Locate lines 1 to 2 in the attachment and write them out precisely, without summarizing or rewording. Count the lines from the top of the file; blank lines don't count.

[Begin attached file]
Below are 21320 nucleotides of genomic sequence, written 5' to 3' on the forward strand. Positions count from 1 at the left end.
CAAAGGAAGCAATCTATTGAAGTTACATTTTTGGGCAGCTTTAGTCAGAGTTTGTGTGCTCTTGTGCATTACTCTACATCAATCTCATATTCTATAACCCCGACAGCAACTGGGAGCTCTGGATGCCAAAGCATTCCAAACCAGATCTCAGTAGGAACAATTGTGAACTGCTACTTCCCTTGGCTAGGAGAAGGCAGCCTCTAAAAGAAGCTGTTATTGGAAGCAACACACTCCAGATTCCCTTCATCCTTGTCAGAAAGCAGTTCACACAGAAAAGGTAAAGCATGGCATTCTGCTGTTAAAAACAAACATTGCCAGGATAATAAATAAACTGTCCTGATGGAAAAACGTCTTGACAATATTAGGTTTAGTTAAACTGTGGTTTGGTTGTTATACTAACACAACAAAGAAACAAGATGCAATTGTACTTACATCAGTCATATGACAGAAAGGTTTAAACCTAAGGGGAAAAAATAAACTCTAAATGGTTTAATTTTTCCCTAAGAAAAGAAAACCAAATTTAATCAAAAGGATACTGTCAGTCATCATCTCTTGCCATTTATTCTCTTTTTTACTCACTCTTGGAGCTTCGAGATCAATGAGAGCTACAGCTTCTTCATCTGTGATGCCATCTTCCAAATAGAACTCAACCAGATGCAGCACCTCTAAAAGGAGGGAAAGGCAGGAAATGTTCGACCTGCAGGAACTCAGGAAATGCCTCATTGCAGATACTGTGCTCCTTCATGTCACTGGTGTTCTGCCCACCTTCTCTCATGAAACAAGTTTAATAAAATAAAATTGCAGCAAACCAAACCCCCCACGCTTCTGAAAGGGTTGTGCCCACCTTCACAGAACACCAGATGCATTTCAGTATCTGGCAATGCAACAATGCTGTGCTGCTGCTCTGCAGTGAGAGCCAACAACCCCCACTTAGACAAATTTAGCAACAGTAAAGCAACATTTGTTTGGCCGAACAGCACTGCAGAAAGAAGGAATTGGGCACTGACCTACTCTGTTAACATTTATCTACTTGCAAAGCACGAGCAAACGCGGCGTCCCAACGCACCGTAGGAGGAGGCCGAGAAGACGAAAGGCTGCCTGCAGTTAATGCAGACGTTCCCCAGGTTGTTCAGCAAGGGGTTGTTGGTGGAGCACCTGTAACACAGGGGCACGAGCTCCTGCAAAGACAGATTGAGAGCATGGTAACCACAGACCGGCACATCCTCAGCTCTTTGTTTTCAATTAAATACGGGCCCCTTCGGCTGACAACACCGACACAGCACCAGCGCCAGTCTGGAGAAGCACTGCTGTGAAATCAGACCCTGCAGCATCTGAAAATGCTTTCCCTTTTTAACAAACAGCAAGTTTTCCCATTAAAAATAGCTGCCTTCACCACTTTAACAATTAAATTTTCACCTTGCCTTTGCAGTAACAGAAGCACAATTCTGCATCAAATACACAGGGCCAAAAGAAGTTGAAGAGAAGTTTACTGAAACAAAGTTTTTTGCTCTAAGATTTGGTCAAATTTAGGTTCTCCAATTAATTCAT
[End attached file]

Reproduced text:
Below are 21320 nucleotides of genomic sequence, written 5' to 3' on the forward strand. Positions count from 1 at the left end.
CAAAGGAAGCAATCTATTGAAGTTACATTTTTGGGCAGCTTTAGTCAGAGTTTGTGTGCTCTTGTGCATTACTCTACATCAATCTCATATTCTATAACCCCGACAGCAACTGGGAGCTCTGGATGCCAAAGCATTCCAAACCAGATCTCAGTAGGAACAATTGTGAACTGCTACTTCCCTTGGCTAGGAGAAGGCAGCCTCTAAAAGAAGCTGTTATTGGAAGCAACACACTCCAGATTCCCTTCATCCTTGTCAGAAAGCAGTTCACACAGAAAAGGTAAAGCATGGCATTCTGCTGTTAAAAACAAACATTGCCAGGATAATAAATAAACTGTCCTGATGGAAAAACGTCTTGACAATATTAGGTTTAGTTAAACTGTGGTTTGGTTGTTATACTAACACAACAAAGAAACAAGATGCAATTGTACTTACATCAGTCATATGACAGAAAGGTTTAAACCTAAGGGGAAAAAATAAACTCTAAATGGTTTAATTTTTCCCTAAGAAAAGAAAACCAAATTTAATCAAAAGGATACTGTCAGTCATCATCTCTTGCCATTTATTCTCTTTTTTACTCACTCTTGGAGCTTCGAGATCAATGAGAGCTACAGCTTCTTCATCTGTGATGCCATCTTCCAAATAGAACTCAACCAGATGCAGCACCTCTAAAAGGAGGGAAAGGCAGGAAATGTTCGACCTGCAGGAACTCAGGAAATGCCTCATTGCAGATACTGTGCTCCTTCATGTCACTGGTGTTCTGCCCACCTTCTCTCATGAAACAAGTTTAATAAAATAAAATTGCAGCAAACCAAACCCCCCACGCTTCTGAAAGGGTTGTGCCCACCTTCACAGAACACCAGATGCATTTCAGTATCTGGCAATGCAACAATGCTGTGCTGCTGCTCTGCAGTGAGAGCCAACAACCCCCACTTAGACAAATTTAGCAACAGTAAAGCAACATTTGTTTGGCCGAACAGCACTGCAGAAAGAAGGAATTGGGCACTGACCTACTCTGTTAACATTTATCTACTTGCAAAGCACGAGCAAACGCGGCGTCCCAACGCACCGTAGGAGGAGGCCGAGAAGACGAAAGGCTGCCTGCAGTTAATGCAGACGTTCCCCAGGTTGTTCAGCAAGGGGTTGTTGGTGGAGCACCTGTAACACAGGGGCACGAGCTCCTGCAAAGACAGATTGAGAGCATGGTAACCACAGACCGGCACATCCTCAGCTCTTTGTTTTCAATTAAATACGGGCCCCTTCGGCTGACAACACCGACACAGCACCAGCGCCAGTCTGGAGAAGCACTGCTGTGAAATCAGACCCTGCAGCATCTGAAAATGCTTTCCCTTTTTAACAAACAGCAAGTTTTCCCATTAAAAATAGCTGCCTTCACCACTTTAACAATTAAATTTTCACCTTGCCTTTGCAGTAACAGAAGCACAATTCTGCATCAAATACACAGGGCCAAAAGAAGTTGAAGAGAAGTTTACTGAAACAAAGTTTTTTGCTCTAAGATTTGGTCAAATTTAGGTTCTCCAATTAATTCAT